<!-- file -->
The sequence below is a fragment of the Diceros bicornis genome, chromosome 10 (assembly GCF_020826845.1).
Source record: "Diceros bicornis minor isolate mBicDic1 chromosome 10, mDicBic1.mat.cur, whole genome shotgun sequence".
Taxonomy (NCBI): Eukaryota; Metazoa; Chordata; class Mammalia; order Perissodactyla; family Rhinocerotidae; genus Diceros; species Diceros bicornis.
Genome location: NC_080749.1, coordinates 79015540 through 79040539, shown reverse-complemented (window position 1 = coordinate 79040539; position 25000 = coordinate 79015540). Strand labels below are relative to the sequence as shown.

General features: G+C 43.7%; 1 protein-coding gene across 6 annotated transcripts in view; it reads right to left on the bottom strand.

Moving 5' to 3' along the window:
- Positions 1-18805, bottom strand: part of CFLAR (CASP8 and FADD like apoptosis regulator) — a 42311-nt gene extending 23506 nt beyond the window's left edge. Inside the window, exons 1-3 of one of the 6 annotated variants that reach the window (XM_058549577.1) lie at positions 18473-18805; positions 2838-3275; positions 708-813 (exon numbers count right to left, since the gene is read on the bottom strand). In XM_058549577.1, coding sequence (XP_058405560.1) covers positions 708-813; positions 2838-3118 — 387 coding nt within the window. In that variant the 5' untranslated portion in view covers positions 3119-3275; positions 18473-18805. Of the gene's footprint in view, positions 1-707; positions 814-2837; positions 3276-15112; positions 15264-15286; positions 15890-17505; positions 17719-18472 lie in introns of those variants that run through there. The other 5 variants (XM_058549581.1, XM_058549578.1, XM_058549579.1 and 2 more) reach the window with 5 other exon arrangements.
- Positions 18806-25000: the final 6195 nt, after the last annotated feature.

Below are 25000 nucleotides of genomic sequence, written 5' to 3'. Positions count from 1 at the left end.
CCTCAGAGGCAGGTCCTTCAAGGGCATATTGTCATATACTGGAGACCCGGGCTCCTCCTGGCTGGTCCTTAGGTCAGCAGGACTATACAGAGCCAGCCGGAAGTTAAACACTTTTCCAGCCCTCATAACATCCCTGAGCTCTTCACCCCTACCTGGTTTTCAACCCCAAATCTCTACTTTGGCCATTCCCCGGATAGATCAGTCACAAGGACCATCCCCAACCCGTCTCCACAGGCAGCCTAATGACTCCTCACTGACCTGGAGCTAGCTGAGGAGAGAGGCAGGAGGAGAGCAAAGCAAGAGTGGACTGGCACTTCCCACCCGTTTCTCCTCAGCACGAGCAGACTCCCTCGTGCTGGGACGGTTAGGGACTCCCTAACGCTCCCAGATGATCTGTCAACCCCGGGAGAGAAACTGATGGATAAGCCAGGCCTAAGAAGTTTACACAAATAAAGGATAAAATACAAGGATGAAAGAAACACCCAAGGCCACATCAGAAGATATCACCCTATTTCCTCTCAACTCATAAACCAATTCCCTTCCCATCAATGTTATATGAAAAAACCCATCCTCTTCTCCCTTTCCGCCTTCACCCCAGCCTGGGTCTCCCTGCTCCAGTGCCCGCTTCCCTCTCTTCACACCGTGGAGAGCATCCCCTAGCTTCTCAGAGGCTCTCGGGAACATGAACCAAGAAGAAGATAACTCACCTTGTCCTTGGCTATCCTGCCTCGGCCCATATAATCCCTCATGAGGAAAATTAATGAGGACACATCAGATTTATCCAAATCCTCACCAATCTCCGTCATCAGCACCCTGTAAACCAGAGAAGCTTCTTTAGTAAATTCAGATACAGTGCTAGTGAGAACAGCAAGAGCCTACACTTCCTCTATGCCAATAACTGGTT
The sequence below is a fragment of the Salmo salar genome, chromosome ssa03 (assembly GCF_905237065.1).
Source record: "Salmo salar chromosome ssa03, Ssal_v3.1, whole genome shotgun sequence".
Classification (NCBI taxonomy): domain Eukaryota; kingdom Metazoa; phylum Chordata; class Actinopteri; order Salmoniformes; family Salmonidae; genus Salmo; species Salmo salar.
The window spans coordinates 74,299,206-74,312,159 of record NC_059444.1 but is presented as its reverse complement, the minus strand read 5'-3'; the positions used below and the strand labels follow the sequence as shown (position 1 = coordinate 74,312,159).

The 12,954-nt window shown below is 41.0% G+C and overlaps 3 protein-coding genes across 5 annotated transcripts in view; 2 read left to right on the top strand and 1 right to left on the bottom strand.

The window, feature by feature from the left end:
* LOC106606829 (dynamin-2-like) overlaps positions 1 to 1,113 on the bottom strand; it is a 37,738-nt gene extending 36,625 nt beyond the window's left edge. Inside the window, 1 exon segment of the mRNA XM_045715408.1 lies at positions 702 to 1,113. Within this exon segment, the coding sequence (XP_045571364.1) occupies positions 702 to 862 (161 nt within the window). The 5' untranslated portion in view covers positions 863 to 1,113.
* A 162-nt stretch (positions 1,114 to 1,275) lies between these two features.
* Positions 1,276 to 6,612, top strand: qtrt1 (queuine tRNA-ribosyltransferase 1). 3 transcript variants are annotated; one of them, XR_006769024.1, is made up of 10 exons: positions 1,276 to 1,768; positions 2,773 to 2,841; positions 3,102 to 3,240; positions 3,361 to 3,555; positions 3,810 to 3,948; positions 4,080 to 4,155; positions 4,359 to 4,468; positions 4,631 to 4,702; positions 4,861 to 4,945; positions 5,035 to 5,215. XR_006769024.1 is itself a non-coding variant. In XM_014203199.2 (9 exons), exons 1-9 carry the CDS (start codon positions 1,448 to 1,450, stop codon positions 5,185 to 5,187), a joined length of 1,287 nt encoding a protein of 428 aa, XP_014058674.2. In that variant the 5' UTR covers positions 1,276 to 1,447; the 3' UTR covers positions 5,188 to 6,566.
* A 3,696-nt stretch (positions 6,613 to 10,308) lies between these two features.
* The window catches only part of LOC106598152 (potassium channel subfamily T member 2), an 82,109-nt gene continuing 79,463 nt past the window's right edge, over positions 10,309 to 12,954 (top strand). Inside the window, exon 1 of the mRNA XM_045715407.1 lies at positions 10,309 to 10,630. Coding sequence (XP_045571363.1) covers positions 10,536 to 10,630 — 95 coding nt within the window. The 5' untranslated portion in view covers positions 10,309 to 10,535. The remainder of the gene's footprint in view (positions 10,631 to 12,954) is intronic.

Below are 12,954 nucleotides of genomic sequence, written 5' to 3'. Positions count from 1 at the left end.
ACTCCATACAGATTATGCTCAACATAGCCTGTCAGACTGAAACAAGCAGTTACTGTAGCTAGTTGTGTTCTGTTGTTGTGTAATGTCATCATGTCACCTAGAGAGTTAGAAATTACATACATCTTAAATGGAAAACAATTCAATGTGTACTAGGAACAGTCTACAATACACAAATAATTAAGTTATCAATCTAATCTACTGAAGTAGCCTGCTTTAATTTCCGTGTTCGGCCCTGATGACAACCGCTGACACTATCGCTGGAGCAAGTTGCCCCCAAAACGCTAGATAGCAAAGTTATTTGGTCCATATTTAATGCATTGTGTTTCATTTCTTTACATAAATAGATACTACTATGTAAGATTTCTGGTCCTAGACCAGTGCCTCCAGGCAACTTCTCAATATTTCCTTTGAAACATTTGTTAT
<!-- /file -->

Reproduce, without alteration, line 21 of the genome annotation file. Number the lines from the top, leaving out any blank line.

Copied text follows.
* The window catches only part of LOC106598152 (potassium channel subfamily T member 2), an 82,109-nt gene continuing 79,463 nt past the window's right edge, over positions 10,309 to 12,954 (top strand). Inside the window, exon 1 of the mRNA XM_045715407.1 lies at positions 10,309 to 10,630. Coding sequence (XP_045571363.1) covers positions 10,536 to 10,630 — 95 coding nt within the window. The 5' untranslated portion in view covers positions 10,309 to 10,535. The remainder of the gene's footprint in view (positions 10,631 to 12,954) is intronic.